Weedmaps is the notable exception to all these issues. As the absolute go to online marketplace for cannabis consumers it stands out as a long-term winning play on this high growth market. Thanks to its national recognition, 15 million+ MAUs and the fact that half of all legal dispensaries (i.e. all your competitors) already list and advertise on it, it is imperative for retailers and brands to list/advertise on Weedmaps. The network effects here are as strong as they get. The increasing fragmentation of dispensaries, large travel distances to find stores in most states and restrictive advertising policies of other platforms exacerbate this further. As the industry grows, so will the number of listings, the price per listing, CPMs, etc. Over time, depending on legalisation, Weedmaps could add services such as payments etc as so many other marketplace businesses have done to increase wallet share.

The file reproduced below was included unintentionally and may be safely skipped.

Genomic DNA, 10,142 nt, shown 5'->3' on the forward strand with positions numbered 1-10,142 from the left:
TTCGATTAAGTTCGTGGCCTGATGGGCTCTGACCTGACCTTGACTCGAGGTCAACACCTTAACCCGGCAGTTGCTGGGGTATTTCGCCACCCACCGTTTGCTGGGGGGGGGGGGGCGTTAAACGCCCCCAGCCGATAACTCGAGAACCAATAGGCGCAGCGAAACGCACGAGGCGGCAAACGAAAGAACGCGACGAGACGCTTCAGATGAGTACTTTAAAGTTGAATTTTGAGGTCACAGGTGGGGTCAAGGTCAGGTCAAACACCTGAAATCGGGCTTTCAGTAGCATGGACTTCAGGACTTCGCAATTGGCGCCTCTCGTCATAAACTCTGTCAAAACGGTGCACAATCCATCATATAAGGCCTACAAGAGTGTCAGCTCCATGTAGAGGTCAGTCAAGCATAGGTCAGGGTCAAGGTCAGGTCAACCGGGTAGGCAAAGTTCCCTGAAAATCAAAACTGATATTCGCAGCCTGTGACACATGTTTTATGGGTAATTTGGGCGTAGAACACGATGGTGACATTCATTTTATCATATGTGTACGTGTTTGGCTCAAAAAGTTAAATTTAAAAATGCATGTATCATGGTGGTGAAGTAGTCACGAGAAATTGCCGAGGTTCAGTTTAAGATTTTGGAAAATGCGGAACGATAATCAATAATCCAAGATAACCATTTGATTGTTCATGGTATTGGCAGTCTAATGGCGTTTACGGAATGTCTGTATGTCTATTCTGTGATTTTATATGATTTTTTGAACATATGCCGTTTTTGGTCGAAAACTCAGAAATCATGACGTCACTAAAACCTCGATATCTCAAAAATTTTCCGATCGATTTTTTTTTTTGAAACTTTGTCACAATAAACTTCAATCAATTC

In terms of competition, currently, the only somewhat credible competitor is Leafly (LFLY US). It is the number 1 destination for cannabis content such as learning differences between strains, etc. and over the past few years has tried to use its relatively large user base to build an adjacent marketplace. However, those initiatives have largely been a failure as the network effects of the incumbent appear too strong already. This can be seen in both the absolute revenue levels of the businesses, the growth rates (WM is growing 2x LFLY despite having 5x the revenue base), as well the ARPUs (WM’s revenue per client is 5-6x LFLY’s). Leafly’s MAU’s have stagnated and even started to decline. In addition to the existing consumer base already seeing Weedmaps as the marketplace of choice and Leafly simply as a content hub, new consumers entering the cannabis market who are less sophisticated about cannabis are also more likely to be drawn to the transactional marketplace rather than to a content library. It is also worth noting that content is something that can be added (and WM is doing so). The other competitor that comes up in conversations is I Heart Jane. Their tech, from a marketer perspective, is better at the moment. However, they have extremely low consumer adoption making it very difficult to gain any traction. We expect Weedmaps to close the tech gap shortly.